Indian corporates have historically looked
towards Europe for acquisitions. Practitioners at IFLRs India Outbound Investment Forum explained how they can
exploit the euro crisis.
The current environment in both India and
Europe has rendered large M&A deals unlikely. However, Indian corporates
are well-placed to make strategic acquisitions throughout Europe.
Wilton Henriques, executive vice president
and global head of legal, governance and risk at Indian multinational, Crompton
Greaves, advised not to dismiss countries perceived not to be ideal for
investment, because there are opportunities everywhere. A crisis always
presents an opportunity, he said. Its an approach of cautious optimism,
based on whether you can extract value from the target and whether its
relevant to your business portfolio.
Practitioners expect distressed companies
to be up for sale, and predicted undervalued companies would lure Indian
investors. Sudipta Routh, partner at Luthra & Luthra said this was the best
time to look out for fire sales. As Indians, we love fire sales, he said. Were
good at it and know how to judge value.
This is a trend unlikely to end in the near
future. Mark Poulton, partner of Clifford Chance London, said that European
banks are under increasing regulatory capital burdens and are going to be
increasingly reluctant to extend and pretend in stressed situations. He
predicted more restructurings and more businesses coming onto the market, and expected
a relatively sustained period where there are going to be opportunities at
But Poultons colleague, Dusseldorf-based
Clifford Chance partner Cristophe Witte, noted warning signs about difficult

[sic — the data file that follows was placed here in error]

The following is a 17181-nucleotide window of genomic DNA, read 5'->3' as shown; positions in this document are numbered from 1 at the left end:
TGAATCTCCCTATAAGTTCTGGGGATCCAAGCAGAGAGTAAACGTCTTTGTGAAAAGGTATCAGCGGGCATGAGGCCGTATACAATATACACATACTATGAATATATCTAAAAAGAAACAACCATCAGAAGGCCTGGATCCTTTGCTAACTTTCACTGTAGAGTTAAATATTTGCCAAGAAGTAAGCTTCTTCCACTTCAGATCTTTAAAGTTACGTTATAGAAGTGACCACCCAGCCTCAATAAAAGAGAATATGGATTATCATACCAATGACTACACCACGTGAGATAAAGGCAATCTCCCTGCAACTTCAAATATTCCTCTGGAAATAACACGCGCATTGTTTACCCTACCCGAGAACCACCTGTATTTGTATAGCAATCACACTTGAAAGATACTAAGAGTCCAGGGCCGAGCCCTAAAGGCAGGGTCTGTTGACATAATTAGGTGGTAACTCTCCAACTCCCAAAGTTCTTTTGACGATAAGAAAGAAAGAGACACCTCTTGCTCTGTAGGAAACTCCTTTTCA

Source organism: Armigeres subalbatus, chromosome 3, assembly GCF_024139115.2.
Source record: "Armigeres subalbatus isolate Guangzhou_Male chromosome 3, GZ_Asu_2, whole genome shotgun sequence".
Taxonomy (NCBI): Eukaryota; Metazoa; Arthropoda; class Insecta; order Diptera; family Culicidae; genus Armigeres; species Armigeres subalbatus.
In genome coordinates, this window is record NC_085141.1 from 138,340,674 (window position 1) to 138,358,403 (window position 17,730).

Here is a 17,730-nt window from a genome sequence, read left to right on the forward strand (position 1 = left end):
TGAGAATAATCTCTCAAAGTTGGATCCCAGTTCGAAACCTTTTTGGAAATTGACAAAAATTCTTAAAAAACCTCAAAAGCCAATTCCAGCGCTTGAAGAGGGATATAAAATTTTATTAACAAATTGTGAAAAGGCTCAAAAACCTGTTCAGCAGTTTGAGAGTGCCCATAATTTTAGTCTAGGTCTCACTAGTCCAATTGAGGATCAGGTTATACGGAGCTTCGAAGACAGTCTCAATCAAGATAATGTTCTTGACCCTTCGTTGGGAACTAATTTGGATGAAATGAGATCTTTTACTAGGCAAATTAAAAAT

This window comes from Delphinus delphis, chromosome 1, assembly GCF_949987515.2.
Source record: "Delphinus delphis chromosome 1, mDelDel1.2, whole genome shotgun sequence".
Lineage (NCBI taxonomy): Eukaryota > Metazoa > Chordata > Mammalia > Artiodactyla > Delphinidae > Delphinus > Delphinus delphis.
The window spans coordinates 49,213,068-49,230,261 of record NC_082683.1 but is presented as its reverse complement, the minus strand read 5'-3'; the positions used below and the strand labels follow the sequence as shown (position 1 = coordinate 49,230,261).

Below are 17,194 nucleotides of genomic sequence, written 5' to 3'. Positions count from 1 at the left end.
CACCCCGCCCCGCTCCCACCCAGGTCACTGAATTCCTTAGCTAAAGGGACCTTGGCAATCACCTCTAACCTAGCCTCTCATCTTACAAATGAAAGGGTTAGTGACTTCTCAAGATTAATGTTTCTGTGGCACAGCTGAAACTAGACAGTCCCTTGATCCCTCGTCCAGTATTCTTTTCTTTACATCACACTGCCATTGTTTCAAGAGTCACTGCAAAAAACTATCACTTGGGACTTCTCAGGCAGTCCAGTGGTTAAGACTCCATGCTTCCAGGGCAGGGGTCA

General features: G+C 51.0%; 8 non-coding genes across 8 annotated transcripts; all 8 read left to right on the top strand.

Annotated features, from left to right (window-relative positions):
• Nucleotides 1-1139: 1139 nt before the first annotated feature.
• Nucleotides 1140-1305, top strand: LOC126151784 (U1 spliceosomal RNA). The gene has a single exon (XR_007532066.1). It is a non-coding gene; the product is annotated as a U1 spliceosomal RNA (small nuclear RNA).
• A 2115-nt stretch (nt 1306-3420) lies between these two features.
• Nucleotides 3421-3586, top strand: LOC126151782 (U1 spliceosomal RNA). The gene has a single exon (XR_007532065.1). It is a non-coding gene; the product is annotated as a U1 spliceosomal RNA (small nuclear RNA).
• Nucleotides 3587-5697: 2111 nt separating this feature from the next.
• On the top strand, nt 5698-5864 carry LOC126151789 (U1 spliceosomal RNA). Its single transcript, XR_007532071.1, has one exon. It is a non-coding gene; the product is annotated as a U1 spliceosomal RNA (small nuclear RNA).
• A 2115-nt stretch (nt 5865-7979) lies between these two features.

assets. If assets are more difficult, auctions will be more flexible, he
said. The first time a bid deadline is postponed, you can take a bet on whether
this asset will be sold.
For those looking for safer investments,
Witte outlined several options. He said that uncertainty makes private equity
players more likely to sell businesses, and at acceptable prices. He also noted
that there are number of opportunities where major corporates are spinning off
or carving out non-core activities that may be good additions to businesses
that Indian corporates already have.
However Witte noted that European
family-owned businesses would be a cultural fit for Indian family-owned
businesses. He said that the European market, particularly the German market is
dominated by family-owned businesses set up in the 1950s and 1960s. Their owner-operators
are coming to retirement age and some have no real succession plans.
Though private equity funds are eager to
pick up these businesses, the business model that foresees an onward sale or
IPOs often does not fit with the values of owner families, who are looking for
a long-term solution. Instead, Witte said that Indian corporates with
family-owned backgrounds have shared backgrounds with family-owned businesses
and may be good buyers. It takes preparation, trust-building and pre-deal
investment, but if it works, it works very well, he added.
But Witte added that deal certainty is
integral. Financing and antitrust are the most important issues and you need
to have your ducks in a row, he said.
Witte also advised investors not to rely on
their purchase agreements, and instead be comfortable with their due diligence.
He said if there are uncertainties, try to price them in somehow, especially if
there is a lot of risk. Corporates are very restricted in giving comprehensive indemnities, he emphasised.
But investing in the Eurozone also involves
risk, especially in countries that leave the Euro and must redenominate their
currency. Routh explained that if currency is redenominated with capital and
exchange controls, the repayment of acquisition financing could get distorted
unless a good hedging strategy was in place. The risk changes with every
passing week, he said. After Greek elections, it became a medium probability
high-impact risk. This makes a deal expensive, and sometimes there is no
hedging product out there that can cover this risk.
For more from IFLRs India Outbound Investment Forum:
Indian natural resources M&A: what lawyers want to see
India outbound M&A financing: Why corporates should look beyond LBOs
India M&A: how to handle the aftermath of an outbound acquisition